Within a few minutes of being buzzed, I realized that my "perfect" decision was quite clearly the exact opposite of perfect. Not only was I ruining the footprint-less dunes, but as they got steeper, I'd slip one step back for every two steps forward. Something needed to change - so I retraced my steps and opted for a variant of option 2: skirting the lower dunes on more firm footing, and then suffering through the sand only for the second half.
Still, that meant that I had a little over 1.5 miles of sand hiking, with a little over 2000 feet of elevation gain from the gap in the Saline Range. This makes the Hidden Dunes significantly higher than the much more famous Eureka Dunes, though because they are stacked on an alluvial fan, the actual sand depth of any given dune is shallower.
The views are nothing short of spectacular, and are only enhanced by the peaceful remoteness of the space. They surely make the strenuous trek to the top worthwhile.
It was only 10:30am when I reach the apex of my morning excursion but I can tell you with no uncertainty that I was ready for lunch. I was also ready to find some shade - having worked up quite a sweat out in the sun, and having forgotten to bring sunscreen along on this trip. As such, my first order of business was to find - or rather manufacture - the shadiest spot that I could. I found several of last years fast-growing tumbleweeds and gathered them up into a clump that would provide a bit more shade than just a single sparse plant. And then, I plopped myself down and enjoyed every last bite as I surveyed the dune field below.
Lunch complete, I enjoyed the shade for a few minutes longer and then began my hike-slide down the dunes and towards the gap through which I'd come. Downhill being much easier than up, I opted for the walk-the-ridge approach and had a great time in the process.
The hiking easier, I found myself wondering if the Air Force was done for the day or if I might see one more jet before everything was said and done. As if on cue, I heard a rumble from behind. Now much higher than I'd been previously, the next plane to fly by - an F-15 this time - was only a few feet above my current position as it streaked next to the dunes and then over the gap.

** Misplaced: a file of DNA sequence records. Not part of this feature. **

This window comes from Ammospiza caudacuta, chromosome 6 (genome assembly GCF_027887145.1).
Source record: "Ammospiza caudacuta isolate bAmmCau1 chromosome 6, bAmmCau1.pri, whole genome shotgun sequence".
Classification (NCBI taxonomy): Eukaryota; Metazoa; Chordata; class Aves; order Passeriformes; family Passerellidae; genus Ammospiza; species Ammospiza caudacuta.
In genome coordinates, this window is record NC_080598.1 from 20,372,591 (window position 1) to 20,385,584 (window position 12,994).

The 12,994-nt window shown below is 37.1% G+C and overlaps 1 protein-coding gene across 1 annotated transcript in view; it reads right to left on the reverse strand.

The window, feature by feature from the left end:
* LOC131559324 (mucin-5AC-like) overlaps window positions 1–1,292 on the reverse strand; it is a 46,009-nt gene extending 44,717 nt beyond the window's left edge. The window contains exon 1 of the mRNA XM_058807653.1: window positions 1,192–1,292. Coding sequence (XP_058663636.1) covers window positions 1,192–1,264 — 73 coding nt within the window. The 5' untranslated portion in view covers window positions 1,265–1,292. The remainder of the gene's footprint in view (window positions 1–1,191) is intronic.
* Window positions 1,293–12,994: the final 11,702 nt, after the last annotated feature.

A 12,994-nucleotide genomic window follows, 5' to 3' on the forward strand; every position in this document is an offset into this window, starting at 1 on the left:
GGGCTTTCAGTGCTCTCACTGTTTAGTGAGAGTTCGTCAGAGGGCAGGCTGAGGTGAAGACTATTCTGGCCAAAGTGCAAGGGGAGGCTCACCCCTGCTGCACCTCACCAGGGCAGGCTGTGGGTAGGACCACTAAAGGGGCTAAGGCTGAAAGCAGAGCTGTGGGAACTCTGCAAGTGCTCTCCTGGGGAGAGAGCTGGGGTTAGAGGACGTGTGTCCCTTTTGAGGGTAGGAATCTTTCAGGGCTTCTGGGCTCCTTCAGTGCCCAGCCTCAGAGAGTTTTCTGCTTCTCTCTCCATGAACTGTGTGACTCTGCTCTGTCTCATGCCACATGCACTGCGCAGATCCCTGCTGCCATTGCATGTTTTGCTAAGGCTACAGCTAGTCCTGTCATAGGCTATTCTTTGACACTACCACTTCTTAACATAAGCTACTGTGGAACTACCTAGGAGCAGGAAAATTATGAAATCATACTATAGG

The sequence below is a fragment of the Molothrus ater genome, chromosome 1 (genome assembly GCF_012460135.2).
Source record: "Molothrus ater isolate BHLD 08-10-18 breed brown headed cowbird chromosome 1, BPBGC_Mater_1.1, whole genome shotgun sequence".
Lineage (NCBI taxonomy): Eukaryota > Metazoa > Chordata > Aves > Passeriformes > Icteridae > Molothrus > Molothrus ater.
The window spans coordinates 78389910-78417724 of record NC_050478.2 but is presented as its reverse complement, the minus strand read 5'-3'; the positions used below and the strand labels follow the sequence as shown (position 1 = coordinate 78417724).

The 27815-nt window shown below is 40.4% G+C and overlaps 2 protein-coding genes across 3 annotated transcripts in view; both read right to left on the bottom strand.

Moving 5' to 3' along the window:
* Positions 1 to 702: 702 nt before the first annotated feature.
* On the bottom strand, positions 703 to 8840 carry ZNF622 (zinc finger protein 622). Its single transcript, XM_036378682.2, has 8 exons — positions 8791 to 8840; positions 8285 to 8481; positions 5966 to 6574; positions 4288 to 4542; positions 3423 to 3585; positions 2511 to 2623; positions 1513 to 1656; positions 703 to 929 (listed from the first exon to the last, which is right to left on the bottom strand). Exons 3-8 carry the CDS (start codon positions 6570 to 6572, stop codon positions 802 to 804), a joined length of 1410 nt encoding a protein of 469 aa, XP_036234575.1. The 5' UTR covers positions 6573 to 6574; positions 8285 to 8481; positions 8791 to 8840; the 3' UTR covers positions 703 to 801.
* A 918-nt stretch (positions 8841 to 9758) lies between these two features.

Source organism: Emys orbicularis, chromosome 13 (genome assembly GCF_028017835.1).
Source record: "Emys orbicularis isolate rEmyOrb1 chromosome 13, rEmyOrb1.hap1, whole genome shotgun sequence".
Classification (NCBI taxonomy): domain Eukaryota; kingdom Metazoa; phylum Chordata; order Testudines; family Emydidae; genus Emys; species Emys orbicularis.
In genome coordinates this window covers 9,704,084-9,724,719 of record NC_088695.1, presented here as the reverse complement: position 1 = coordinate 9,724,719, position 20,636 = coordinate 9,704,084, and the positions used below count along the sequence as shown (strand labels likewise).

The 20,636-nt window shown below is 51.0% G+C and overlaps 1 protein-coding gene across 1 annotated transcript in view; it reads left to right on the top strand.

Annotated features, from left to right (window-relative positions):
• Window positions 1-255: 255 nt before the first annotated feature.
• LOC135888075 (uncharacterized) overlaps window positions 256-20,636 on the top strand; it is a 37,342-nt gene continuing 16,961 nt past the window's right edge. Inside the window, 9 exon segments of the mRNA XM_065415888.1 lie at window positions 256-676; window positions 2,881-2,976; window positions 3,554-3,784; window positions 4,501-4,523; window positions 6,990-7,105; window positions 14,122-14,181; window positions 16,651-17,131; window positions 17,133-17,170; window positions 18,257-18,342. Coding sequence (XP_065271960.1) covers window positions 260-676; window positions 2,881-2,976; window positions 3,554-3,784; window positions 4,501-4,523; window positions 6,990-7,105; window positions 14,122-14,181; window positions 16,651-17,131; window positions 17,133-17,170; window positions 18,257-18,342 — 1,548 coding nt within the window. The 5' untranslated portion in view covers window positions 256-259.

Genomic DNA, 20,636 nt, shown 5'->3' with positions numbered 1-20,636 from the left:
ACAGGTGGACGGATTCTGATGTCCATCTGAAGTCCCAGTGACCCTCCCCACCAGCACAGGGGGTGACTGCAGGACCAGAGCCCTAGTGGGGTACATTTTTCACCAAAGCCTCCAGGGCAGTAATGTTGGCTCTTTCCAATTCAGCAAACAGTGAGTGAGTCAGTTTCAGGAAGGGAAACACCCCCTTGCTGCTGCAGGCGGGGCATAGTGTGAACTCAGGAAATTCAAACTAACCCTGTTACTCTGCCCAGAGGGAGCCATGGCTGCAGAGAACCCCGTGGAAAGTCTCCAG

I was like a kid in a candy story. I'm sure the grin on my face has scarcely been larger, and I found myself wondering where his partner was. I mean - I've seen the movies. Where's the wingman?!
I didn't have to wait long before that question was authoritatively answered: the wingman was even lower in elevation, and on an intercept course with my position on the dunes. Perhaps notified of my presence by his partner and using me for targeting?
I continued for a few more minutes, the undulating of the dunes, and shadows created by the wind-swept ridges mesmerizing. Beetle tracks, my footprints, and the wandering of a coyote the only sign of animal life evident around me.
And then, a final fly-by. Just a single jet this time, and lower than all the rest - by quite a margin. He came tearing through the southern end of the valley as he banked towards the dunes, the exhaust obscuring the Inyo mountains behind the plane. Perhaps only 60-75 feet above the top of the dunes, the ground shook as he gained altitude in order to pass overhead and then through the gap.
My excitement boiled over, and I let out an audible, "Hell ya!" as the roar faded in the distance. It was an experience that I'm sure others - though not many - have had, but being that close to one of these powerful machines in flight was a first for me, and one that will take a while to forget!
The morning's excitement over, I made quick work of the descent down the dunes and back into Eureka Valley. Without even knowing it, I'd timed the hike perfectly - no more F-18's flew through the valley for the rest of the day, though as I was arriving back at camp, I did hear a series of "thoomp-thoomp" booms in the distance - a sound I associate with mortar launches or detonation shock waves. It had to have been in another canyon however, because the area around us was otherwise peaceful.
A couple hours after I started back down, I neared camp, the truck barely visible in the distance almost the entire time.
Here and there I found my morning footprints in the desert as I made the trek back, but I'm sure it won't be long until the wind erases any trace of my visit to this special place.
It was just before 1:00pm when I arrived back at the truck, and I had a decision to make: the day's plan called for another ~8.5 mile loop hike high into the Last Chance Mountains, but I wasn't sure I'd have enough time before the sun went down. My options - perhaps obviously - were to try for the full hike, skip it altogether, or cut the hike in half by making it an out-and-back rather than a loop.
Ultimately I knew there was no way I'd be happy with myself if I skipped it altogether, and I realized that I could defer the decision of loop vs. out-and-back until I reached the turnaround point, so I stowed the now-dry tent and jumped in the truck for my 2 mile drive to the next "trailhead."
But that my friends, will have to wait for next time.